Did you know there are 6 steps in the market research process? While this process speaks directly to marketing research professionals, the process applies to HR, customer or education surveys as well:
- Identify and define the problem. Before you start any web survey project, you should identify the key issues you hope to be able to solve. This step should also include clearly defined objectives.
- Develop the approach. In this step, you need to establish a budget, understand influencing factors such as the environment or economy, decide on sampling and survey methods, and formulating hypotheses.
- Research design. Designing a survey or questionnaire is considered the most important step in any survey process. Question design takes a lot of thought and time. We like to say, “If you put garbage in, you’ll get garbage out.” This means that if the questions are bad, the data will be bad as well. During the survey research design, keep in mind sampling methods and data analysis factors you intend to use.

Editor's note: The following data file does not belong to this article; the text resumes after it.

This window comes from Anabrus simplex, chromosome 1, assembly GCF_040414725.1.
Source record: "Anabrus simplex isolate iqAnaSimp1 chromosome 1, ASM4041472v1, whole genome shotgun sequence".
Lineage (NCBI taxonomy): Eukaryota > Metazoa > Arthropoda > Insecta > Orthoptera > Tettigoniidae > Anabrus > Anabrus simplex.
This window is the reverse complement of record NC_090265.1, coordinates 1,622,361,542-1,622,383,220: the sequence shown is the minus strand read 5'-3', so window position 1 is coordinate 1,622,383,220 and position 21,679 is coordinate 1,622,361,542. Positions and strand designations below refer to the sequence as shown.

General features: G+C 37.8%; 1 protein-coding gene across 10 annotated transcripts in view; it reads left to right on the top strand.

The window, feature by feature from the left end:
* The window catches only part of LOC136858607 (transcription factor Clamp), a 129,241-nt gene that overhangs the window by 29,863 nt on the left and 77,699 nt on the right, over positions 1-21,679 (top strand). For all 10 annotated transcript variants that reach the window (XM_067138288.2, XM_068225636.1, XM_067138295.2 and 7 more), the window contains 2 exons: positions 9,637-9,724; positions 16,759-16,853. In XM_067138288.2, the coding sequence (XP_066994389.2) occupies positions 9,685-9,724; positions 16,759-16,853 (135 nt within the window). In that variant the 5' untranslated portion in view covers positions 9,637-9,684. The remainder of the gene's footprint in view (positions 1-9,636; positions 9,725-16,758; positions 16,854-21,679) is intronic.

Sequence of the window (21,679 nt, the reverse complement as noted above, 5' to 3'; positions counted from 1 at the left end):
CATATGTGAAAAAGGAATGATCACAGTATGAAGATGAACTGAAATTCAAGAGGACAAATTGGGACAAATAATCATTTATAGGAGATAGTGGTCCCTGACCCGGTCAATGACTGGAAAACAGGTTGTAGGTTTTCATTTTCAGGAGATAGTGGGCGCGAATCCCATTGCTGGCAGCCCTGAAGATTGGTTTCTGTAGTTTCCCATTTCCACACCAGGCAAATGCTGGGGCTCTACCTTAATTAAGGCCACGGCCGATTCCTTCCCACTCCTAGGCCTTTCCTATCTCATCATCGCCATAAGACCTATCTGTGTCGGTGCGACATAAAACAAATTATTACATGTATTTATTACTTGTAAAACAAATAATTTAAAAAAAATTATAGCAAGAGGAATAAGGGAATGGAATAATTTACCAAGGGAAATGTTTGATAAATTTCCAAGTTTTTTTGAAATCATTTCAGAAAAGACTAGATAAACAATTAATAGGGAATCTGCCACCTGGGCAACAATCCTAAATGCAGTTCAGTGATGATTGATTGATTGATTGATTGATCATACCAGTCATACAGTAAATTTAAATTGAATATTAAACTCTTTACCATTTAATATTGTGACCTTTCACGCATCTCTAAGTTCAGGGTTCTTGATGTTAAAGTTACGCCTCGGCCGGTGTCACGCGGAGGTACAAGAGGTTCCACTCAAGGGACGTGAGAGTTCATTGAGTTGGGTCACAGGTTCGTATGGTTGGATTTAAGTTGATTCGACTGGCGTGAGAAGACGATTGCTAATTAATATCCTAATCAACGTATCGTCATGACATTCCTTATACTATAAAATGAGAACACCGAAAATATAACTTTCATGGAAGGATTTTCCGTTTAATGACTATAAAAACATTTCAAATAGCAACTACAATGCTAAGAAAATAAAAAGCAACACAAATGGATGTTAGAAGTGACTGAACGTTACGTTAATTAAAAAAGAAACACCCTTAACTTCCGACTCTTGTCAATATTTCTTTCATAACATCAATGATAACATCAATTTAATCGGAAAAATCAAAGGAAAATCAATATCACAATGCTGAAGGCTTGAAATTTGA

- Collect the data. Don’t forget to test your survey before to ensure you’re fielding the correct data. Thankfully, with the help of an online survey tool, this step is relatively painless.
- Analyze the Data. The types of analysis you planned to perform on the collected survey data should have been decided in earlier steps, but after collecting the data you have to actually perform the survey analysis. Analysis can be performed using survey analysis tools like office programs, such as Excel, or more advanced programs such as SPSS – the complexity of the questions will determine this.
- Report, Present, Take Action. The final step in the market research process is to present your survey research findings and draw conclusions. While Step 3 is the most important because it defines the outcome of your survey, if you fail to complete this last step and act on the findings in some way, the previous steps don’t matter.
As I mentioned in the beginning, this same process can be applied to any type of project: product evaluations, customer satisfaction questionnaires, public relation surveys, etc. If you give each step the attention it deserves, each of your online surveys should be a success.
By Sherrie Mersdorf